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From the Peruvian Highlands to the Ecuadorian Coast

From Lima, we set of for Huaraz on a night bus with our new travel buddies Jade, Paul, Nicola and Harry. It was nice to be travelling with a group now so we could all moan about the night busses together. This one was a real stinker and we had to put up with the directors commentry of Glee or something similar on high volume while we were all desperate to get some sleep. Soon after we finally did get to sleep we awoke to find the bus had become a furnace as they had the heating on full blast. We got into our hostel at 6am and luckily we were all about to check in straight away and get some more sleep in our rooms. We spent that first day exploring the town of Huaraz. While the guide books are quick to talk up the stunning countryside surrounding Huaraz, they neglect to mention that the city itself is basically a dump. Probably the dirtiest and least appealing city we have seen in South America.

We had done lots of hiking in Peru up until this point and didn't really fancy another multi-day camping adventure so we decided to do a few unguided one day hikes. First up we tackled the most recommended day hike in the region, Laguna 69 and the six of us set off early the next morning. Half of the 'fun' was getting to the trail head. It took almost 3 hours after catching a taxi followed by 2 crammed collectivos (mini van) and another taxi. The hike itself was spectacular, making our way up a mainly rocky path for 2.5 hours through the second highest mountain range in the world, the Cordilleras Blancas. It was more taxing than we expected but the payoff was reaching the beautiful turquoise laguna 69 at the base of one of the mountains. The route back down was far less strenuous but the collectivo back from Yungay to Huaraz was terrible with about 5 too many people packed in.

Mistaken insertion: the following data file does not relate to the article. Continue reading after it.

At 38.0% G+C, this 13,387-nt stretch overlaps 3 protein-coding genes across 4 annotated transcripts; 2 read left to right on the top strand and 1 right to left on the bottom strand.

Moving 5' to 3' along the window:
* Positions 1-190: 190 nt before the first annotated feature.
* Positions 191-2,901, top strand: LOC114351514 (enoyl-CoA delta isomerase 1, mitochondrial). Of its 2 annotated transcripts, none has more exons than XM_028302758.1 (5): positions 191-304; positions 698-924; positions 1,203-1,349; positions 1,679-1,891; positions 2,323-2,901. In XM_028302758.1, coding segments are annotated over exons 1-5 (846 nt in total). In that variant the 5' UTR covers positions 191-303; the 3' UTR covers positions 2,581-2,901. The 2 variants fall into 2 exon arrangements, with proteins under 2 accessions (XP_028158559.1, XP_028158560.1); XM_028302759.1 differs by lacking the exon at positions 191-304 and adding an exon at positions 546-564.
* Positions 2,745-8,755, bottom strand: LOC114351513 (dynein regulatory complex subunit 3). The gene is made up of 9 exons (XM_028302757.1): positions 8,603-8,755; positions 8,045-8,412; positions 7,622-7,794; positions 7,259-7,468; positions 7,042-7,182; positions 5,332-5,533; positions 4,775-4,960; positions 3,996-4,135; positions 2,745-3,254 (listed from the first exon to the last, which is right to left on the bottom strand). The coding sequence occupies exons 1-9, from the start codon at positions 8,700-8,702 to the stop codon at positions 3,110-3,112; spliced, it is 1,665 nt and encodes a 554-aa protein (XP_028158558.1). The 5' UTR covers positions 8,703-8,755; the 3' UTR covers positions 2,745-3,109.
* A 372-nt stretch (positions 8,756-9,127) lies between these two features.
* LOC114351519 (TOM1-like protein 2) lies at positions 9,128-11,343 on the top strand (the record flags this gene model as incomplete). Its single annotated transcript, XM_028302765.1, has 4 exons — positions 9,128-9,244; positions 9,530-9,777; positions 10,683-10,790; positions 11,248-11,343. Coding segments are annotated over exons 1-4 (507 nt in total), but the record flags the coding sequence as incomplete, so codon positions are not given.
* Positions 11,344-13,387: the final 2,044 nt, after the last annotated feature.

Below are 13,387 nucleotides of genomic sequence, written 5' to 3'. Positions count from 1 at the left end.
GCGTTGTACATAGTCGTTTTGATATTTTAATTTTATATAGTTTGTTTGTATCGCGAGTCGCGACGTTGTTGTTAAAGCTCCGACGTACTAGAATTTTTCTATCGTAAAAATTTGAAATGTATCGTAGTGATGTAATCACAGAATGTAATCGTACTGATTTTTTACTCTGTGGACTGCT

Our next two days were spoilt by a nasty bug which we are sure we caught in the back of the collectivo which Paul later dubbed 'the Huaraz Horrors' after they caught it too. We were violently ill for a day but luckily we were staying in a comfortable private room as opposed to a dorm and we recovered pretty quickly. We were glad to get out of Huaraz and took another night bus with Nicola and Harry to Trujillo while Jade and Paul stayed back to take on a 4 day hike. On arrival we caught a short taxi to the nearby coastal town of Huanchaco which is considered a nicer place to spend a few nights than Trujillo and checked into our cheapest private room thus far, $6 each a night. We lazed around for the first day (as we tend to do after a night bus) and wandered around the sleepy surfing town. The beach wasn't particularly nice and it wasn't as hot as we had hoped but it was good to be back on the coast nonetheless. The seafood here was the highlight - unbelievable cheap and fresh and the restaurant ocean views weren't too shabby.